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In the 1873 preface to The Gilded Age, Twain’s first novel and the one that named an era, Twain wrote “This is—what it pretends to be—a joint production, in the conception of the story, the exposition of the characters, and in its literal composition.” Twain’s elliptical aside that the work “pretends to be” a joint production signals the dilemma which this book explores. Was Twain correcting himself, as if to say “This is, or rather, this has the pretense of being jointly done but it wasn’t really,” indicating that the text was not what it appears to be? In his comment, Twain highlights the complexity of the collaborative premise, and acknowledges that a joint production demands explanation. The implications are significant; what understanding of authorship necessitated that the phrase “a joint production” be approached so cautiously? Mark Twain and Charles Dudley Warner’s novel has long attracted critics who examined it for insights into Twain’s early career, capitalism, and American individualism. Few scholars, however, have grappled with the implications of The Gilded Age as a collaborative text. Scholars who address the novel tend to do so in the context of Twain’s theories of literary structure rather than in the fuller context of professional authorship in the late nineteenth century. To consider The Gilded Age an aberrant gimmick is to miss its signal importance: Twain and Warner’s novel marked the beginning of an age in which popular authors came together to write collaboratively.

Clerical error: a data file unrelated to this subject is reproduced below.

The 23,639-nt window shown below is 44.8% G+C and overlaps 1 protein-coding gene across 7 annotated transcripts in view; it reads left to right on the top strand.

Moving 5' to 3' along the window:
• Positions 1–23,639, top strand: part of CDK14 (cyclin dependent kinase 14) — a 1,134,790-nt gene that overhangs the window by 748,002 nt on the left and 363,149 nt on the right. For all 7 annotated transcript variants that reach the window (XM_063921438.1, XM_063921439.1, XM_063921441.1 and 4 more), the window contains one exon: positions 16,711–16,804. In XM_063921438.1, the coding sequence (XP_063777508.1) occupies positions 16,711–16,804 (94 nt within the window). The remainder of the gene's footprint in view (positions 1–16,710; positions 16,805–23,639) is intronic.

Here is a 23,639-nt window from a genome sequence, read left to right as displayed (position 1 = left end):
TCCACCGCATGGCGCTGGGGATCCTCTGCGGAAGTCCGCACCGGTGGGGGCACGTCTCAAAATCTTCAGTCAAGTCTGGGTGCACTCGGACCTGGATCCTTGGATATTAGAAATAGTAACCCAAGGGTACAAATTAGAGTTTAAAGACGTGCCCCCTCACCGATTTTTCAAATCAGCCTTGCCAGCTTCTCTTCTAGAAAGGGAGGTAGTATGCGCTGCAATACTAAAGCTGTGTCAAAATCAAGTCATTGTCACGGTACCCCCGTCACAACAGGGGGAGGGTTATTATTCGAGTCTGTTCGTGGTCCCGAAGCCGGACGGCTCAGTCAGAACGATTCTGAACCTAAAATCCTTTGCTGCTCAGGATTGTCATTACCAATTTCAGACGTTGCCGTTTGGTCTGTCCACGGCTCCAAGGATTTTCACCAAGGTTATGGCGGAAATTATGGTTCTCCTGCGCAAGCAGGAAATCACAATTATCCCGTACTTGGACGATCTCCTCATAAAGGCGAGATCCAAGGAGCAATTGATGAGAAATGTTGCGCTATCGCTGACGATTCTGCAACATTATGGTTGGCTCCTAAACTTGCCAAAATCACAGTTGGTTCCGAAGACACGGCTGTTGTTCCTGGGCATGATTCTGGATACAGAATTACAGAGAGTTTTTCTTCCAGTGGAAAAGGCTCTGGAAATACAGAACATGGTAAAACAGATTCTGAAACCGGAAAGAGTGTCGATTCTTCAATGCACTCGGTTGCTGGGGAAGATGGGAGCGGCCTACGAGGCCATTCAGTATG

KeywordsScience Fiction Joint Production Title Page Literary Genre Collaborative Writing
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